8 things to expect from Call the Midwife series 4

There will be proposals, fabulous hairstyles, high-rise buildings and smily, happy babies when BBC1's hit period drama returns to our screens

Red cardi? Check! Vintage bicycle? Check! Victoria sponge…?


Hit BBC1 period drama Call the Midwife is back this Sunday, bringing with it a whole host of fresh faces and new, tear-jerking dramas. Plus loads and loads of newborn babies, obviously.

But what else can we expect from Chummy, Trixie and co in series four?

1. There will be a proposal

This is not a drill. Call the Midwife series four features an engagement ring. Trixie may have been the unlucky-in-love one for much of the drama to date, but her fortunes are turning around. Whether she says ‘Yes’ to charming curate Tom is another matter. “It’s really nice to see the relationship grow throughout the series. It’s been fun,” was all we could coax out of Helen George… 

2. Poplar’s going high-rise  

Timothy’s silver Christmas tree was a sign of things to come. It’s not all about the period charm of Nonnatus House anymore. “We’ve had the noise of the building and the demolition going on for a couple of series now. Now we’re seeing characters in these modern high-rise flats. It’s amazing. It puts this big pop of colour visually onto screen but there’s something symbolic for me about people moving into these high-rise with a huge sense of optimism. They suddenly have broader horizons,” series creator Heidi Thomas told us. 

3. Everyone will have fabulous hairstyles 

“Visually it’s starting to look different and we’ve got some fabulous hairstyles, courtesy of Stella, who’s our hair and makeup artist,” says Thomas. “Patsy’s beautiful beehive is coming into view and Trixie’s got a bit of height at the back.” Hairspray at the ready, girls.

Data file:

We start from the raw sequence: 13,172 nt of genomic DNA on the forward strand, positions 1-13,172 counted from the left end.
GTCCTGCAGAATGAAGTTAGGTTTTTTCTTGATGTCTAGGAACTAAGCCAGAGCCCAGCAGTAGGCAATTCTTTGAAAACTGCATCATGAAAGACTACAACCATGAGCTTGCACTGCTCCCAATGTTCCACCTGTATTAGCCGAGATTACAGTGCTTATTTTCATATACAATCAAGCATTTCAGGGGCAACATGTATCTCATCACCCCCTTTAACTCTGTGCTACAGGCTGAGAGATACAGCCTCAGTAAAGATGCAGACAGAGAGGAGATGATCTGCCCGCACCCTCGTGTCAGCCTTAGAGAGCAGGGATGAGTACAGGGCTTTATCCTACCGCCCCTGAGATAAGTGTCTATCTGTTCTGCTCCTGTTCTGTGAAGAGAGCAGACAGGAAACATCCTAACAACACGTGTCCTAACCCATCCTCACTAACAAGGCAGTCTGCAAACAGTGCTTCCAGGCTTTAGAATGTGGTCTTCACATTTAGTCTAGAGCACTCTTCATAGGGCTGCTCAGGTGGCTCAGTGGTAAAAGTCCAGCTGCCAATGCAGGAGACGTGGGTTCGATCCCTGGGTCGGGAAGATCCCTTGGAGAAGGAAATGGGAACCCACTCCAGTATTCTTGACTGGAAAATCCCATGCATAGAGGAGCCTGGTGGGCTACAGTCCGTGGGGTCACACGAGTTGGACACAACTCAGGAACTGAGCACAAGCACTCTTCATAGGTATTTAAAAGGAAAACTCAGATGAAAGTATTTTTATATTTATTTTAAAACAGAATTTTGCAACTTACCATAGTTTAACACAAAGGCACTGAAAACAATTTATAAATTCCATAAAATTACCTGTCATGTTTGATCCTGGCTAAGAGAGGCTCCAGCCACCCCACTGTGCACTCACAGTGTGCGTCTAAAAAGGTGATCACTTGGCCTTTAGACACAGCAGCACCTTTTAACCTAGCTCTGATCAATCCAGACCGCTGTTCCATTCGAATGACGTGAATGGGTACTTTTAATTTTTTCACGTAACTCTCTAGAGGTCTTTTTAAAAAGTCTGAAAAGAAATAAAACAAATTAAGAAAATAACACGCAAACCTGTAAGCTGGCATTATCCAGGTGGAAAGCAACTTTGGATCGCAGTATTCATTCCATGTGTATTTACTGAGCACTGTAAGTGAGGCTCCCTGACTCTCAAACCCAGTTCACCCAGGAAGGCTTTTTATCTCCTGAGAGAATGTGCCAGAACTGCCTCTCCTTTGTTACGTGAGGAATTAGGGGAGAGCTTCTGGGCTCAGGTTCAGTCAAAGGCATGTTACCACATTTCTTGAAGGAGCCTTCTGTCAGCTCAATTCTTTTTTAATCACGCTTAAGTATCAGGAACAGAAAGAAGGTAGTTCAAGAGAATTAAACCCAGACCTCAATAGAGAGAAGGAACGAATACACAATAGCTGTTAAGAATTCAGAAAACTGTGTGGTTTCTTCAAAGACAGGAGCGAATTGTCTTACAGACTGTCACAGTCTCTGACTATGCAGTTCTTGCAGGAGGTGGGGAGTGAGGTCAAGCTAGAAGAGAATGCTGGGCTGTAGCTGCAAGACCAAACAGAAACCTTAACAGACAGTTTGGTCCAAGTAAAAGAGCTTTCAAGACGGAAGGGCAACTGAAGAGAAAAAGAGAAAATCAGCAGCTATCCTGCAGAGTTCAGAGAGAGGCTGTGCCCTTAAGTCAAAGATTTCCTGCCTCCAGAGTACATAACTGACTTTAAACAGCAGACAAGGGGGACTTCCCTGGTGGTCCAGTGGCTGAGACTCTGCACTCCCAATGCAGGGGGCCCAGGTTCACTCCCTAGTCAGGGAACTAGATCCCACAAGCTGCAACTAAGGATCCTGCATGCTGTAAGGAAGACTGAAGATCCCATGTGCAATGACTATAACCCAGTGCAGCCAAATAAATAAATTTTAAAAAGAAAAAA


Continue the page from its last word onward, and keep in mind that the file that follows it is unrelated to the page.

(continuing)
4. No one will wear kinky boots 

What, no kinky boots? It might be the 60s but hold your horses, PVC fans. “[The girls are] starting to move more easily and freely. They wear slightly shorter things to the knee and things are just slightly less structured,” says Thomas, adding: “I don’t think it would help us if we suddenly had everybody running around in kinky boots and bubble helmets because that’s not yet – that’s in about four years time.” 

5. There will be more heart wrenching storylines 

There might be bonny babies and heart-warming morals, but it wouldn’t be Call the Midwife if we weren’t left in a soggy, sobbing heap at the end. And that’s not set to change one bit in series four. “One thing we’re starting to think about now is thalidomide, which obviously had a huge impact,” says Thomas, adding: “We’ve got a stillbirth storyline which we’re incredibly proud of.” 

“In one episode – and I don’t think this is a spoiler – we deal with some children that are found in a very badly neglected condition. My sister-in-law works in the family courts as a solicitor, so she works with very vulnerable and abused children, and I got the inspiration from that from something she told me with tears rolling down her face.”

6. The pill isn’t about to make an appearance 

Think the 1960s were all about free love and sexual liberation? Think again. “A lot of people talk about the pill and say, ‘You’ll have to finish in 1961 because of the pill’,” says Thomas. “Actually, although the pill was patented and licensed in 1961, it didn’t make its way out into the community until 63 or 64. And then – this is what staggered me it was not available on the National Health until 1974. You could go to Marie Stopes charity or similar charities. You had to be referred by your GP and he would only refer you if you were married.”

7. There will be more diversity

“One of the things I want to do is show characters form other cultures who are having experiences which are not just about race,” said Thomas. “We have always been very diverse in our approach and we really do feel that as it’s now 1960, it’s time to reflect the changes going on in the East End.”

8. And lots of happy babies

Keep your eyes peeled for an inappropriately smily tot. “We had a baby that was meant to be ill today and you’ve never seen a child look so happy. Could he not even just look tired for a minute?” laughed Thomas, when we met her on set. 


Call the Midwife returns on Sunday at 8:00pm on BBC1